Last month, Howard County Economic Development Authority (HCEDA) officials completed what they called a “successful” trade mission to Europe, and part of that success was securing a new agreement with Fraunhofer, Europe’s largest application-oriented research organization.
Headquartered in Munich, Germany, Fraunhofer will work with the HCEDA to open an office in Howard County. Fraunhofer develops technology for a variety of industries, including communications, health and environment, production and supply of services, mobility and transportation, energy and security.
The overseas connection was all part of the local effort to remain competitive. “We must think globally to successfully attract these new technologies,” said Howard County Executive Allan Kittleman.
From Fraunhofer’s perspective, “working with Howard County’s rich and diverse technology ecosystem is an ideal way for us to meet our goals,” said Adam Porter, executive director of the Fraunhofer USA Center for Experimental Software Engineering.
‘Best and Brightest’
It’s not only European companies that are looking in from the world beyond, but Asian- and Indian-founded firms that tend to locate in the Baltimore-Washington region, too, said Daraius Irani, vice president of the Division of Innovation and Applied Research at Towson University.
“There are already strong communities of Asian-Americans and Indian-Americans here in the region, and there is a strong education system, both K–12, [and] through college and graduate school,” said Irani.
As this trend grows, it bodes well for continued growth and job creation, he said, since “startups are the engine of economic growth.”
Just how quickly are immigrant-founded businesses starting in the U.S.? In 1996, 13.3% of all startup owners were immigrants; by 2014, that number had increased to 28.5%, according to the 2015 Kauffman Index of Startup Activity National Trends report. And according to a May 17, 2016, article in The Wall Street Journal, immigrants founded 51% of all startups valued a $1 billion or more. About 16.1% of these startups were founded by Indians.
“There are two probable reasons why this is the case,” said Irani. “First, self-selection: Those who emigrate from a country to a new country are probably very well motivated and intelligent. We are getting the best and brightest who immigrate to the United States. Second, in many instances, the foreign community helps their startups with funding.”
New Export Markets
In Anne Arundel County, immigrants who come to start businesses are from all over the globe, said Julie Mussog, CEO of the Anne Arundel County Economic Development Corp. “We have a diverse base from many different countries.”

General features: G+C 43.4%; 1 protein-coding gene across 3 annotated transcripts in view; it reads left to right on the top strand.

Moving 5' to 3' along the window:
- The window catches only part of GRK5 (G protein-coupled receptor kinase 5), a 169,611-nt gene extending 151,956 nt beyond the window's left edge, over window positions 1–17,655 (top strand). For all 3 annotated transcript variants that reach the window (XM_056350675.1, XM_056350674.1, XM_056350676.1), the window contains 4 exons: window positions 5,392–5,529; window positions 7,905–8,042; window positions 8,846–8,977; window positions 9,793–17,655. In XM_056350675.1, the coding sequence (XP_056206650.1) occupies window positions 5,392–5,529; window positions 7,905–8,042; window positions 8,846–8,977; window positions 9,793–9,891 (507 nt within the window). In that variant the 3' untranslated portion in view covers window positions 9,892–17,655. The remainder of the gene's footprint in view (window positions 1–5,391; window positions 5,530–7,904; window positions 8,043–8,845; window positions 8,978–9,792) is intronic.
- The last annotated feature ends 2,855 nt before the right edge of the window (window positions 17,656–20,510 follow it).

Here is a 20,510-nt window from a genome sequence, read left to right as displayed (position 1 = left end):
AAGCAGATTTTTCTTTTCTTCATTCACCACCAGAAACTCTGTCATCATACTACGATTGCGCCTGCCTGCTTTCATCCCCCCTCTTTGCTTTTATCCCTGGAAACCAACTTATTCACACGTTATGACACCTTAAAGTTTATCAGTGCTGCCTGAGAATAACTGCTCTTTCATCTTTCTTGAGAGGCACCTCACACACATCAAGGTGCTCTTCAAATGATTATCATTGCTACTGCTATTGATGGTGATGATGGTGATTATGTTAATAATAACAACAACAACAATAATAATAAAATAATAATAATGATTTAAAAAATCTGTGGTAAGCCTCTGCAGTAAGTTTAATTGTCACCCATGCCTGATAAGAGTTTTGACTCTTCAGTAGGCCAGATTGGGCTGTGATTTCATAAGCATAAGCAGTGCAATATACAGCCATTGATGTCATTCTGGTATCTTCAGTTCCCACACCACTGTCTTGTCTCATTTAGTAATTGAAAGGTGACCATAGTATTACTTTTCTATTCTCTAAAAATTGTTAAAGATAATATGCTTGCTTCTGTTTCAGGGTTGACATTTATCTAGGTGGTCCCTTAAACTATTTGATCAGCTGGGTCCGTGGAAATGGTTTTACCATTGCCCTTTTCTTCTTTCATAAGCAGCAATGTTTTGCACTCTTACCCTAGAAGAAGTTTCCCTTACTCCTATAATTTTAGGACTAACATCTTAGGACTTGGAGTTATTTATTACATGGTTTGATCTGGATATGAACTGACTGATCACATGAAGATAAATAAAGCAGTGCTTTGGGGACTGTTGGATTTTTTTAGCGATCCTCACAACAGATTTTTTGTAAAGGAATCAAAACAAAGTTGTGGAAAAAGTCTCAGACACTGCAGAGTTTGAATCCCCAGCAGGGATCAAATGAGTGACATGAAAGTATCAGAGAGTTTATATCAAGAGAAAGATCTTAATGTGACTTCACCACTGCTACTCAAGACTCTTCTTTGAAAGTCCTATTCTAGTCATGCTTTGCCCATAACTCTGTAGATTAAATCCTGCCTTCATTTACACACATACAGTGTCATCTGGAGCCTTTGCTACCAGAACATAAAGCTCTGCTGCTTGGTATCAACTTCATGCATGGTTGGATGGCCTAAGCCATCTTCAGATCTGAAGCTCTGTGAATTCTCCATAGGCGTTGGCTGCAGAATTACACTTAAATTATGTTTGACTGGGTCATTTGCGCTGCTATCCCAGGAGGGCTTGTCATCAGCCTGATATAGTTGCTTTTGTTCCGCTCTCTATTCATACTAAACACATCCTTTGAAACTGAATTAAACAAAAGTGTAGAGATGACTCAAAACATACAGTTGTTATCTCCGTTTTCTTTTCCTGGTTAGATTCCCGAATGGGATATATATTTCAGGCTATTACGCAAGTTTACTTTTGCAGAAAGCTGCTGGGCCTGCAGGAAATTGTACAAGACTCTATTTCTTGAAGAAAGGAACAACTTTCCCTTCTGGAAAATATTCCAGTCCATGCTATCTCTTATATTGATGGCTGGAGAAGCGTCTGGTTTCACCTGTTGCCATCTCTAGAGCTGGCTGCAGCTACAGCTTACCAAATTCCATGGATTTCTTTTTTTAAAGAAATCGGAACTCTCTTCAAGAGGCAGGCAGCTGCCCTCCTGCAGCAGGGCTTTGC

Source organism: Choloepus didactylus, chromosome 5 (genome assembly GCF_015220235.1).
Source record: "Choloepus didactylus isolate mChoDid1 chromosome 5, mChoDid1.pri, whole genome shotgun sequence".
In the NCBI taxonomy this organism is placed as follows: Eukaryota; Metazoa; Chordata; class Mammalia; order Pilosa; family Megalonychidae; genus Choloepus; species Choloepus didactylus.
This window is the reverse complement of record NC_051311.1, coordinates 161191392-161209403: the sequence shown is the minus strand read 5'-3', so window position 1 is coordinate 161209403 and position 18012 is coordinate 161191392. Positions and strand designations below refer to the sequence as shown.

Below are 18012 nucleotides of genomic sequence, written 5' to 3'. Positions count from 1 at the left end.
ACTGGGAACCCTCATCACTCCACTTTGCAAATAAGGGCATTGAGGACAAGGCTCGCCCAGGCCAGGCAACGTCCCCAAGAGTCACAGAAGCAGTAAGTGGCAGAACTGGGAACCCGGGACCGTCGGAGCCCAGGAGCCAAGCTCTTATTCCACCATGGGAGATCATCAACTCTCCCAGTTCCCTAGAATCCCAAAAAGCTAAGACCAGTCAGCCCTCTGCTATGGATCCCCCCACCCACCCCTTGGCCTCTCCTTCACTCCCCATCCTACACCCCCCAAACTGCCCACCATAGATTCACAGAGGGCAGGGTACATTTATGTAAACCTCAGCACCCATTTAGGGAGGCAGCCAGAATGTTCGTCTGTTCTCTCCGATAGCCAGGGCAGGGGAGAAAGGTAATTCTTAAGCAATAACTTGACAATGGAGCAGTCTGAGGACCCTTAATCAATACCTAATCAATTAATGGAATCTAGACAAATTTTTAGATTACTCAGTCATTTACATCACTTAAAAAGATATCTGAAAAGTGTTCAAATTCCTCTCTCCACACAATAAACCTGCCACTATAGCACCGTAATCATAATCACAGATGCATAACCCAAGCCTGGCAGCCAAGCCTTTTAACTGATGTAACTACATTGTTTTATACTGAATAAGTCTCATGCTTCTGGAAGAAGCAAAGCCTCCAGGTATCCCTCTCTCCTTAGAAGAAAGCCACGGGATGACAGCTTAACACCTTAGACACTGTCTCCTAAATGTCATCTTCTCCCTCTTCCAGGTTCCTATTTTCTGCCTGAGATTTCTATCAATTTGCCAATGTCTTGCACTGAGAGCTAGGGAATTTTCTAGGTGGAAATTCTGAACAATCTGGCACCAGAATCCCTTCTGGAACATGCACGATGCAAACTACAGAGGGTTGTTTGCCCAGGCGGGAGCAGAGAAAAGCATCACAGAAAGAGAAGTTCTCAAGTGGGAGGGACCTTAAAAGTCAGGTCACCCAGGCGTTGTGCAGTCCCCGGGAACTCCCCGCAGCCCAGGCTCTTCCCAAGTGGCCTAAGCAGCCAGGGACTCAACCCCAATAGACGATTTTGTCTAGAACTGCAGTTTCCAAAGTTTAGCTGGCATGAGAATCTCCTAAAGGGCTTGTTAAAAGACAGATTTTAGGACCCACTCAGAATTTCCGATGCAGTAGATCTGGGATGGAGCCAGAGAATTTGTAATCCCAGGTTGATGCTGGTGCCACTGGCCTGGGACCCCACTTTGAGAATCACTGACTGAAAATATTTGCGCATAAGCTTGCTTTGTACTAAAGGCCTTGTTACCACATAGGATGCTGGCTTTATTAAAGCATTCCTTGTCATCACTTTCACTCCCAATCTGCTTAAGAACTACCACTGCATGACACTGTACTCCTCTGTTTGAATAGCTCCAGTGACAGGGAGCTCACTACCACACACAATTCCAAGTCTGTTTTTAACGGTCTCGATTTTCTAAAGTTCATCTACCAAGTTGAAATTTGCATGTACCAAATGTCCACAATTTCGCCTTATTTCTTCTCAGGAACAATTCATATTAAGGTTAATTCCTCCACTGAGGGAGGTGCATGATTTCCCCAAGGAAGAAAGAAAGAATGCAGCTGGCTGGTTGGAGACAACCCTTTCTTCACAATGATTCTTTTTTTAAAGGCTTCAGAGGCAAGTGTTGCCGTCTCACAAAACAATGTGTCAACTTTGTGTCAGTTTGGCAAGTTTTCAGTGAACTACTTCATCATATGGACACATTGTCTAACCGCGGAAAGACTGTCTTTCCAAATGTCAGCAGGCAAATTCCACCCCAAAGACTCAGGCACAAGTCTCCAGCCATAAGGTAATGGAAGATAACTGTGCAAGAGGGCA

Mussog also shared her thoughts on the major opportunities opening up outside the U.S. in export markets: “Over 80% of global economic growth is projected to occur outside the United States from 2015–20, and fully two-thirds of the world’s middle class population is projected to reside in Asia by 2030,” she said.
“This represents major opportunities for U.S. regions (and their firms) to grow and diversify by opening up new export markets and attracting new investment from rising foreign multinational firms,” said Mussog.
“U.S.-based affiliates of foreign-owned enterprises (FOEs) pay higher wages, provide greater employee benefits and invest more in worker training,” she said, “and while FOEs represent 5% of total U.S. employment, they are responsible for an outsized share of U.S. research and development (19%) and U.S. exports (20%).”
Such information wasn’t lost in March 2014 on the top executives at Shimadzu Scientific Instruments when it opened its new Shimadzu Solution Center in Columbia. The company develops and manufactures analytical and monitoring equipment for scientific and medical laboratories. It also showcases more than 30 scientific instruments and serves well-established companies and startups in various industries, ranging from pharmaceuticals to food safety and toxicology.
“Shimadzu chose Howard County for multiple reasons,” said company spokesperson Kevin McLaughlin. “One key factor is its unique location in the United States, being in close proximity to government agencies, renowned universities and industry leaders.”
McLaughlin listed The Johns Hopkins medical institutions, National Institutes of Health, the University of Maryland, the Food and Drug Administration, the Environmental Protection Agency and the U.S. Department of Agriculture as being among the area-based institutions that influenced the corporation’s decisionmakers.
“This type of proximity fosters collaborations and partnerships, and provides us with opportunities to develop relationships that help us engineer new solutions to evolving market demands,” he said.
‘Great Places’ to Live
Shimadzu’s Howard County location has been a very important factor in its growth, McLaughlin said. “In addition, the county and surrounding areas are great places in which to live,” he said. “This is important from a recruitment aspect as we strive to hire and retain the best employees.”
In addition he said, “The proximity to the Port of Baltimore and its success in recent years is also vital to sustained growth.”
Some Shimadzu employees are lifelong residents of Maryland, whereas others have come from other states. “The ability to live in a wonderful region of the country while working with exceptional colleagues doing important work,” he said, “is certainly a winning formula for growth and success.”